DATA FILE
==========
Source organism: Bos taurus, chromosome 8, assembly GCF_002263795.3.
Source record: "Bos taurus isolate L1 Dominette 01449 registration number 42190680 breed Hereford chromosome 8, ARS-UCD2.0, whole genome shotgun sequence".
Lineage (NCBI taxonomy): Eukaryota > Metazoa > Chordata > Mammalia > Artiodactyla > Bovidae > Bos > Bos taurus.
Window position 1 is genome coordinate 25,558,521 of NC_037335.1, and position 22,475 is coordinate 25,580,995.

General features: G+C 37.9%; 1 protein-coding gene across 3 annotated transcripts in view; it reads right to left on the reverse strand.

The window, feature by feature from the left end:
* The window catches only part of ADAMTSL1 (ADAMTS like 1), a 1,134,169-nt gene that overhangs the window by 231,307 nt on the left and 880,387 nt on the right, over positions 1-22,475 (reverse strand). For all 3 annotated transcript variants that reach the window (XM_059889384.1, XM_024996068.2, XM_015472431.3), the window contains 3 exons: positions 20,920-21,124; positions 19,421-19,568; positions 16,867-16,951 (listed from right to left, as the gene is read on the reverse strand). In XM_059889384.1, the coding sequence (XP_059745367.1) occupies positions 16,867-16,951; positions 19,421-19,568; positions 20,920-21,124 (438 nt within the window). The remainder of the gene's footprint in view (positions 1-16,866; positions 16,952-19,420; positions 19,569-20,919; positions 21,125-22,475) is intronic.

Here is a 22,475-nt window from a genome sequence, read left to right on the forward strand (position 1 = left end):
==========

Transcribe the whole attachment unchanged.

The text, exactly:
Source organism: Bos taurus, chromosome 8, assembly GCF_002263795.3.
Source record: "Bos taurus isolate L1 Dominette 01449 registration number 42190680 breed Hereford chromosome 8, ARS-UCD2.0, whole genome shotgun sequence".
Lineage (NCBI taxonomy): Eukaryota > Metazoa > Chordata > Mammalia > Artiodactyla > Bovidae > Bos > Bos taurus.
Window position 1 is genome coordinate 25,558,521 of NC_037335.1, and position 22,475 is coordinate 25,580,995.

General features: G+C 37.9%; 1 protein-coding gene across 3 annotated transcripts in view; it reads right to left on the reverse strand.

The window, feature by feature from the left end:
* The window catches only part of ADAMTSL1 (ADAMTS like 1), a 1,134,169-nt gene that overhangs the window by 231,307 nt on the left and 880,387 nt on the right, over positions 1-22,475 (reverse strand). For all 3 annotated transcript variants that reach the window (XM_059889384.1, XM_024996068.2, XM_015472431.3), the window contains 3 exons: positions 20,920-21,124; positions 19,421-19,568; positions 16,867-16,951 (listed from right to left, as the gene is read on the reverse strand). In XM_059889384.1, the coding sequence (XP_059745367.1) occupies positions 16,867-16,951; positions 19,421-19,568; positions 20,920-21,124 (438 nt within the window). The remainder of the gene's footprint in view (positions 1-16,866; positions 16,952-19,420; positions 19,569-20,919; positions 21,125-22,475) is intronic.

Here is a 22,475-nt window from a genome sequence, read left to right on the forward strand (position 1 = left end):